I watched several more videos and was convinced this is were I needed to go on this trip. I was a little concerned about the holiday crowds and found the camping situation a little confusing. I opted to rent an inexpensive cabin so I’d have a place to stay and explore the area. I really wanted to camp too so I booked one the last available spots at a Kentucky State Park called Big Bone Lick that’s on the way to RRG.
Packing & Prep
Since I was going to travel solo and base out of a cabin I pretty much packed everything I though I’d need from camping supplies, to fishing gear, as well as an assortment of food and entertainment options. Of course I packed entirely too much but I had the room and figured this would be a good test to see what I’d actually use vs what I think I needed.
I store the gear for each of my hobbies in large, stackable, plastic bins that are easy to just grab and go. I ended up with the following assortment (some bins had more than one category):
- Food and Cooking (cook pot, stove, fuel, dehydrated food, snacks)
- Sleep System (tent, footprint, hammock, tarp, sleeping bag)
- Fishing Gear (waders, boots, tackle)
- Hiking Gear (packs, boots, trekking poles, maps, compass)
- Clothing (hiking, fishing, sleeping)
- Misc (electronics, lights, batteries)
- Cooler (food, drinks, snacks)
- Water (7-gallon plastic Jerry can)
This gave me the option to go with the flow and hike a little, fish a little, and relax. I’ll admit this is a lot of gear to bring but like I said, this is a shakedown to see what I would really use.
I was about 500 miles away from scheduled maintenance on the car so I thought I might as well stop at the dealer and get it knocked out. Boy was that a mistake… Long story short, the oil filter (that sits on top of the engine in this car) didn’t get seated correctly and proceeded to leak oil all over the engine as I drove to work. By the time I got there the car was smoking like it was on fire. After a tow back to the dealer I got home with a freshly cleaned engine at 8pm. It was still smoking a little as what was left burned off. By the time I got to my first stop the next day all was well again.
Day 1 – Leaving Home
I got things organized starting a few days before departure and loaded it all up the morning of the trip. Since everything was already grouped and in a bin it was easy to just slide things in and hit the road.
I use a medium sized snowboard roof rack (I think it’s designed to old 2-3 boards) to transport the fishing poles. It’s a lot easier than trying to have them in the car and the racks lock so things stay pretty secure and out of the way. I can carry about 10 rods and reels with this setup but I usually only have 3-4 up there.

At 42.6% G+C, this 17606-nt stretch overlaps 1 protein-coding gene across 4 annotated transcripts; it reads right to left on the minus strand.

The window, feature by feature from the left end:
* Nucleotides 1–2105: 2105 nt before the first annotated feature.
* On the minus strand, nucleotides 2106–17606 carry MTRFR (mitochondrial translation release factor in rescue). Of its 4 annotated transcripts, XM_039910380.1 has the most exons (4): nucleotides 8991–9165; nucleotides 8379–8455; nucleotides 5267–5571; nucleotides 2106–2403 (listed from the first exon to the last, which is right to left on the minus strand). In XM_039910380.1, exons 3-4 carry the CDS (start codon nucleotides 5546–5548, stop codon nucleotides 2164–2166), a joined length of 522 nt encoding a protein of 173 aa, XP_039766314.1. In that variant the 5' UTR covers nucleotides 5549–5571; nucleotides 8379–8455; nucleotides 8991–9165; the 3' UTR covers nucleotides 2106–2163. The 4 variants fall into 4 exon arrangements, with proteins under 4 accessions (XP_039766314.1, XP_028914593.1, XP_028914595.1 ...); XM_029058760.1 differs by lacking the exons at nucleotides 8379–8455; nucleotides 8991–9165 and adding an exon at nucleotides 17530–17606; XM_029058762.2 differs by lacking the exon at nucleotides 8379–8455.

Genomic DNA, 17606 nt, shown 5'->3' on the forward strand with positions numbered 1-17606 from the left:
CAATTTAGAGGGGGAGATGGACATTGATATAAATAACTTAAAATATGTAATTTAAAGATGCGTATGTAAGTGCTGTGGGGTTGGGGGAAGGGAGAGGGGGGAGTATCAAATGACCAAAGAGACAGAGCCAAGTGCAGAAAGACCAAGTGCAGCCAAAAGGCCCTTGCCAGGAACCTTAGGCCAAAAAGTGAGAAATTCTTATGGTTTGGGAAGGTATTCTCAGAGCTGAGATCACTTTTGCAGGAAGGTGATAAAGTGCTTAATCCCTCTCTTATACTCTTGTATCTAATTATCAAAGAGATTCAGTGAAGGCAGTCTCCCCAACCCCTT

My first stop of the day was REI in Cincinnati. I was hoping they would have some maps and info on RRG. I was able to find a book dedicated the the trail system in the area & it’s been a great purchase. I found some areas I didn’t know about and more detail on the areas I was focusing on this trip.
If you haven’t been to Findlay Market you should stop and check it out next time you’re in the area. I usually go on the weekend and it’s a lot different during the week (not nearly as many vendors). The market has a lot of specialty vendors and you can find some great food and produce.
Newport on the Levee
I haven’t visited this place for a while and WOW, it’s changed a lot. I almost got lost because of all the new construction. I mainly just stopped buy to do a quick walk through and get some pictures of the Cincy skyline (annnddd I left my phone in the car, oops!).
USA Soccer & Thunder Storms
The day was ticking along and I was killing a little time before heading to the campground. I happened to find a Drakes sports bar in the city of Florence and it was just in time to watch the Team USA beat England in the Women’s World Cup. A pop up thunderstorm happened to hit while I was watching the game. It also blew through the campsite I was driving to too, so taking a break to watch the game turned out to be a good idea.
Big Bone Lick State Park
This park has a lot of fosses in the area because it had an abundance of salt licks in the prehistoric days that attracted animals to the site. Today they have a herd of buffalo roaming the grasslands.
I arrived at camp a little after the front office closed so I cruised back to the spot I had reserved. Interestingly the 3 spots next to me were marked off and not being used. The other side of me had an RV from New York and their porch was on the other side, so I had a pretty private site at the back of the camp with very little traffic.